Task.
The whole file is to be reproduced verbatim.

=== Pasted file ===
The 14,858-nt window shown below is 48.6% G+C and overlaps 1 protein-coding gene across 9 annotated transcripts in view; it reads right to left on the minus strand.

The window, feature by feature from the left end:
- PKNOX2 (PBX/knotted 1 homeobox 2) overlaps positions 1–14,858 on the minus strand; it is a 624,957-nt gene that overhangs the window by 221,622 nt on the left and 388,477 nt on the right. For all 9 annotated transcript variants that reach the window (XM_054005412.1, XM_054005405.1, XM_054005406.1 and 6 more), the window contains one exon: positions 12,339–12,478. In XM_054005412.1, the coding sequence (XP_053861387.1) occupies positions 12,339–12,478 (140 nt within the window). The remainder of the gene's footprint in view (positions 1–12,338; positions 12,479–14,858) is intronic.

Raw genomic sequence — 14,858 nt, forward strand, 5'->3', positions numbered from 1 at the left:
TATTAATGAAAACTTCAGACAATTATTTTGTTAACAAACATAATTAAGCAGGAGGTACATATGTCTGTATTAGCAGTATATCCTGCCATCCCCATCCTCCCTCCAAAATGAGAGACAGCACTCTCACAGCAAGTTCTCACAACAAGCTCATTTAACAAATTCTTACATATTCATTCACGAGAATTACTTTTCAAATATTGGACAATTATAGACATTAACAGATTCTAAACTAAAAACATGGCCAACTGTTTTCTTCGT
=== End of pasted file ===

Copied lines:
The 14,858-nt window shown below is 48.6% G+C and overlaps 1 protein-coding gene across 9 annotated transcripts in view; it reads right to left on the minus strand.

The window, feature by feature from the left end:
- PKNOX2 (PBX/knotted 1 homeobox 2) overlaps positions 1–14,858 on the minus strand; it is a 624,957-nt gene that overhangs the window by 221,622 nt on the left and 388,477 nt on the right. For all 9 annotated transcript variants that reach the window (XM_054005412.1, XM_054005405.1, XM_054005406.1 and 6 more), the window contains one exon: positions 12,339–12,478. In XM_054005412.1, the coding sequence (XP_053861387.1) occupies positions 12,339–12,478 (140 nt within the window). The remainder of the gene's footprint in view (positions 1–12,338; positions 12,479–14,858) is intronic.

Raw genomic sequence — 14,858 nt, forward strand, 5'->3', positions numbered from 1 at the left:
TATTAATGAAAACTTCAGACAATTATTTTGTTAACAAACATAATTAAGCAGGAGGTACATATGTCTGTATTAGCAGTATATCCTGCCATCCCCATCCTCCCTCCAAAATGAGAGACAGCACTCTCACAGCAAGTTCTCACAACAAGCTCATTTAACAAATTCTTACATATTCATTCACGAGAATTACTTTTCAAATATTGGACAATTATAGACATTAACAGATTCTAAACTAAAAACATGGCCAACTGTTTTCTTCGT